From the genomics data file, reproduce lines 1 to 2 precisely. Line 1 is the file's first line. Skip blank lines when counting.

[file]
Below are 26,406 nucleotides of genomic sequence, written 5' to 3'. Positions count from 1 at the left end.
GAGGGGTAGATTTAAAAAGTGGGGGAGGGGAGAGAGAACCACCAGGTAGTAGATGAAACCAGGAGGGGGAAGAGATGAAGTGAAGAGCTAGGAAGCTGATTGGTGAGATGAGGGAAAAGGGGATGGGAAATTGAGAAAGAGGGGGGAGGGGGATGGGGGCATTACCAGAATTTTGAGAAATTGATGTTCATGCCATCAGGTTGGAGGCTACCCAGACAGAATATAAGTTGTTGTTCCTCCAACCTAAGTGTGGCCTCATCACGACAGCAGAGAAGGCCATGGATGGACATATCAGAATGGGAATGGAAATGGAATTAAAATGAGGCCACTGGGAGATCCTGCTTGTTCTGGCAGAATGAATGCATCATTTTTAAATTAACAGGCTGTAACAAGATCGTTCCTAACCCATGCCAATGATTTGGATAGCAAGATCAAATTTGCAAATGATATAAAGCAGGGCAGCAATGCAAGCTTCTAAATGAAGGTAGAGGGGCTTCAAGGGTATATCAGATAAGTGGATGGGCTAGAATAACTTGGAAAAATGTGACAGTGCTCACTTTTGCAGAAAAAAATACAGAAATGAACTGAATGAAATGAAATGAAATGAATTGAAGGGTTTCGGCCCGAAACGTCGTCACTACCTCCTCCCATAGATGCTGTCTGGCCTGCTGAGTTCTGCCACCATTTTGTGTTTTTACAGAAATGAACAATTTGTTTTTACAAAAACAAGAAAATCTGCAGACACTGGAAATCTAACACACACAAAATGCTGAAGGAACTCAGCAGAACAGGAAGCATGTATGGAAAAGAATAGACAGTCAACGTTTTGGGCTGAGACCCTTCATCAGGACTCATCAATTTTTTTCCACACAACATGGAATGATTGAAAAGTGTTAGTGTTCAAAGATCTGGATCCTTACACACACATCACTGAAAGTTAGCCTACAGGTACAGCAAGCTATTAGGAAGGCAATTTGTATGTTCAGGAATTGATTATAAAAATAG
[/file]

Below are 26,406 nucleotides of genomic sequence, written 5' to 3'. Positions count from 1 at the left end.
GAGGGGTAGATTTAAAAAGTGGGGGAGGGGAGAGAGAACCACCAGGTAGTAGATGAAACCAGGAGGGGGAAGAGATGAAGTGAAGAGCTAGGAAGCTGATTGGTGAGATGAGGGAAAAGGGGATGGGAAATTGAGAAAGAGGGGGGAGGGGGATGGGGGCATTACCAGAATTTTGAGAAATTGATGTTCATGCCATCAGGTTGGAGGCTACCCAGACAGAATATAAGTTGTTGTTCCTCCAACCTAAGTGTGGCCTCATCACGACAGCAGAGAAGGCCATGGATGGACATATCAGAATGGGAATGGAAATGGAATTAAAATGAGGCCACTGGGAGATCCTGCTTGTTCTGGCAGAATGAATGCATCATTTTTAAATTAACAGGCTGTAACAAGATCGTTCCTAACCCATGCCAATGATTTGGATAGCAAGATCAAATTTGCAAATGATATAAAGCAGGGCAGCAATGCAAGCTTCTAAATGAAGGTAGAGGGGCTTCAAGGGTATATCAGATAAGTGGATGGGCTAGAATAACTTGGAAAAATGTGACAGTGCTCACTTTTGCAGAAAAAAATACAGAAATGAACTGAATGAAATGAAATGAAATGAATTGAAGGGTTTCGGCCCGAAACGTCGTCACTACCTCCTCCCATAGATGCTGTCTGGCCTGCTGAGTTCTGCCACCATTTTGTGTTTTTACAGAAATGAACAATTTGTTTTTACAAAAACAAGAAAATCTGCAGACACTGGAAATCTAACACACACAAAATGCTGAAGGAACTCAGCAGAACAGGAAGCATGTATGGAAAAGAATAGACAGTCAACGTTTTGGGCTGAGACCCTTCATCAGGACTCATCAATTTTTTTCCACACAACATGGAATGATTGAAAAGTGTTAGTGTTCAAAGATCTGGATCCTTACACACACATCACTGAAAGTTAGCCTACAGGTACAGCAAGCTATTAGGAAGGCAATTTGTATGTTCAGGAATTGATTATAAAAATAG